On Monday the National Credit Union Agency announced a pair of breakthrough mortgage-backed securities settlements. Deutsche Bank agreed to pay the government’s credit-union regulator $145 million for its role in underwriting mortgage-backed notes purchased by five credit unions that subsequently failed. Citigroup threw another $20.5 million into NCUA’s settlement pot, which will offset the $5 to $9 billion in fees the agency is charging solvent credit unions to pay for losses associated with the five failed institutions.

As best I can tell, these are the first settlements of MBS securities claims (as opposed to put-back contract claims) since Wells Fargo’s landmark $125 million class action MBS settlement this summer. That means the NCUA deals are just the second and third MBS securities settlements that plaintiffs have scored. They’re also, as the Wall Street Journal noted, the first MBS securities recoveries by a government agency. (Again, I’m distinguishing between securities and put-back claims; Fannie Mae and Freddie Mac both reached put-back settlements with Bank of America in January.)

So, given the paucity of MBS securities settlements, what clues do the NCUA settlements offer for the future of the litigation?

Most crucially, the deals indicate that there’s value in MBS securities litigation — which had been an open question to date. National Credit’s legal team, led by Kellogg, Huber, Hansen, Todd, Evans & Figel, didn’t file complaints against Deutsche or Citi, but NCUA has previously sued Royal Bank of Scotland, JPMorgan Chase, and Goldman Sachs as underwriters on the mortgage-backed notes the five failed credit unions bought. Based on the agency’s most recent complaint, a 175-page behemoth against Goldman that was filed in Los Angeles federal court, NCUA’s theory of recovery is basically what we’ve seen in so many MBS filings: underwriters have broad liability under Sections 11 and 12 of the Securities Act of 1933. Investors aren’t required to show that underwriters intended to defraud anyone, but only that offering materials contained false statements or omissions. The NCUA’s Goldman complaint includes the now-familiar allegations that prospectuses for Goldman-underwritten mortgage-backed notes made false statements about the quality of the loans in the underlying mortgage pools, so Goldman is strictly liable. (The complaint also asserts California and Kansas state-law claims.)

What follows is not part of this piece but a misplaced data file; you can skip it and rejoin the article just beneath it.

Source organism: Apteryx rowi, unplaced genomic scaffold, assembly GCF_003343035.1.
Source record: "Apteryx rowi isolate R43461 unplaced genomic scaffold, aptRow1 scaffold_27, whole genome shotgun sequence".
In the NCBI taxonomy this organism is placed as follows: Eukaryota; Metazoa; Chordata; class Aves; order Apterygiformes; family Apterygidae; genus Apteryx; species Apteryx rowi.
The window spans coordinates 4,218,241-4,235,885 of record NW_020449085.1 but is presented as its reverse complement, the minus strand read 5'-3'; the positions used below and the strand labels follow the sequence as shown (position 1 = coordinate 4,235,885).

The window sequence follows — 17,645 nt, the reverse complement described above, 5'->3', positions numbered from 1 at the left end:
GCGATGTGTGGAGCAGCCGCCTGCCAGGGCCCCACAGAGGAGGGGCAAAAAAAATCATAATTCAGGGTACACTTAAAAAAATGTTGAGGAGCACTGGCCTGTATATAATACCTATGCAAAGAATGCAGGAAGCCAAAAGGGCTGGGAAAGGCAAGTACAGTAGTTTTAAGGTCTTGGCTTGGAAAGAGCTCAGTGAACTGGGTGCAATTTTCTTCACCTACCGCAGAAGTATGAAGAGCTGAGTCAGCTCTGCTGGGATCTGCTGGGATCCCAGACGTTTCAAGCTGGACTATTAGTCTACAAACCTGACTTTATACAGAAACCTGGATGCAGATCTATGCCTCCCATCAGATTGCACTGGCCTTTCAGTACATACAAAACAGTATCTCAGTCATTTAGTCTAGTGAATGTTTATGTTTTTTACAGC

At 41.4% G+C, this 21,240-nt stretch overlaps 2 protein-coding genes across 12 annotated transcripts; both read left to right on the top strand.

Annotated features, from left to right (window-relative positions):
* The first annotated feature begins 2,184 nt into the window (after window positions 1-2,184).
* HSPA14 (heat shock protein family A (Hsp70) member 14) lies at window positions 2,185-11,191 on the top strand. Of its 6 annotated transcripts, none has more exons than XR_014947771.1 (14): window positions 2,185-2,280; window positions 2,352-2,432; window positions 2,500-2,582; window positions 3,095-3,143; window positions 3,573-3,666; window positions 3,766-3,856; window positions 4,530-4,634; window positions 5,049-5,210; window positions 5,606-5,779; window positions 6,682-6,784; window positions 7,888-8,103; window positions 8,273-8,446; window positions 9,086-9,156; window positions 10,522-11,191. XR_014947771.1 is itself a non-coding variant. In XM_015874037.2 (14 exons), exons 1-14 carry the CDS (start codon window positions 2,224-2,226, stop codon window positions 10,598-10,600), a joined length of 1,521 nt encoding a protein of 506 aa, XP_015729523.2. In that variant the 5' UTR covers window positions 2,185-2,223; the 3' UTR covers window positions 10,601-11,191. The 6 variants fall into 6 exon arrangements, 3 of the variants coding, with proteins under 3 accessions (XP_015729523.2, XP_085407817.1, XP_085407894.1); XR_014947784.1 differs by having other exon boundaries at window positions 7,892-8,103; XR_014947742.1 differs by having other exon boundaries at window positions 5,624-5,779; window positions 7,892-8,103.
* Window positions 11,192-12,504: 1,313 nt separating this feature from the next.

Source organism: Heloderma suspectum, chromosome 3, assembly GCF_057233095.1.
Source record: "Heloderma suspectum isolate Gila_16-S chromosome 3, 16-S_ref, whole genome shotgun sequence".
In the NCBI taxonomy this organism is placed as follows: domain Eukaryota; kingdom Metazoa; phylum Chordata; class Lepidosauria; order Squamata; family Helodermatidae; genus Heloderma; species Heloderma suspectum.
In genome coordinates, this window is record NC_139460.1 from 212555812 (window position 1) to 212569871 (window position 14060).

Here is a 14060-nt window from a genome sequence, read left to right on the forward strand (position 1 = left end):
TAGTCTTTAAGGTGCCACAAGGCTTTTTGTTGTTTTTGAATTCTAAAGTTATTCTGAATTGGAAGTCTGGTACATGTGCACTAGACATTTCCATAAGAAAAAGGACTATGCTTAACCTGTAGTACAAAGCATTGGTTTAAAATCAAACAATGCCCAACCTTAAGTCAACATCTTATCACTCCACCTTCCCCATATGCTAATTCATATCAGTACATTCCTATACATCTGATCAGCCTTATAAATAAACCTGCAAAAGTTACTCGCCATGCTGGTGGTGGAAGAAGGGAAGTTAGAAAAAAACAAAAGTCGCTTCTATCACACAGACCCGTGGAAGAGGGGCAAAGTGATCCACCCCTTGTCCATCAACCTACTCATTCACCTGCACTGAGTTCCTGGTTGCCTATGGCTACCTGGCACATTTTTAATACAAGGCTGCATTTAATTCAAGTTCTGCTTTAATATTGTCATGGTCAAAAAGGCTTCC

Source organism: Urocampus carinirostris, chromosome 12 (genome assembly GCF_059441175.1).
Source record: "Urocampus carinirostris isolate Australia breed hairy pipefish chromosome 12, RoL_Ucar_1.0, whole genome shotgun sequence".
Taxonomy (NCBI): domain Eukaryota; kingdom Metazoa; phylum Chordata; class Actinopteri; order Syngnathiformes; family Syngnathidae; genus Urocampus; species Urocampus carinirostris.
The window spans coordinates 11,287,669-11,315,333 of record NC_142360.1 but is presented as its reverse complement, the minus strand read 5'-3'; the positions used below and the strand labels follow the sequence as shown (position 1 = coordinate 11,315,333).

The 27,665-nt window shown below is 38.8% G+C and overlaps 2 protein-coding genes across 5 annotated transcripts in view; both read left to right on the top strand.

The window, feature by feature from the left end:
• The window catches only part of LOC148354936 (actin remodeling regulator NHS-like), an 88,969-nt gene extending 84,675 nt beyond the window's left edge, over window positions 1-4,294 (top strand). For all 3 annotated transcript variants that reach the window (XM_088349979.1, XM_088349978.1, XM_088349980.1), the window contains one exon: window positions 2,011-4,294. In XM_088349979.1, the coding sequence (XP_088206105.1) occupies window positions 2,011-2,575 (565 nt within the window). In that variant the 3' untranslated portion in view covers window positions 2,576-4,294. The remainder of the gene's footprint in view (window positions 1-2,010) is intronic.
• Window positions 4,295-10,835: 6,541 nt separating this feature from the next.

Goldman hasn’t yet filed a motion to dismiss the NCUA case, but RBS’s lawyers at Kirkland & Ellis moved to toss the agency’s parallel case. the RBS motion raises the defenses that just about every MBS securities defendant has trotted out: The failed credit unions were sophisticated investors; the prospectuses were materially sound; and the NCUA’s claims are barred by the statute of limitations and the (more obscure) statute of repose. Presumably, those are the potential arguments lawyers for Citi and Deutsche Bank considered when they analyzed the banks’ odds of getting an NCUA complaint tossed. They nevertheless decided it made sense for the banks to settle.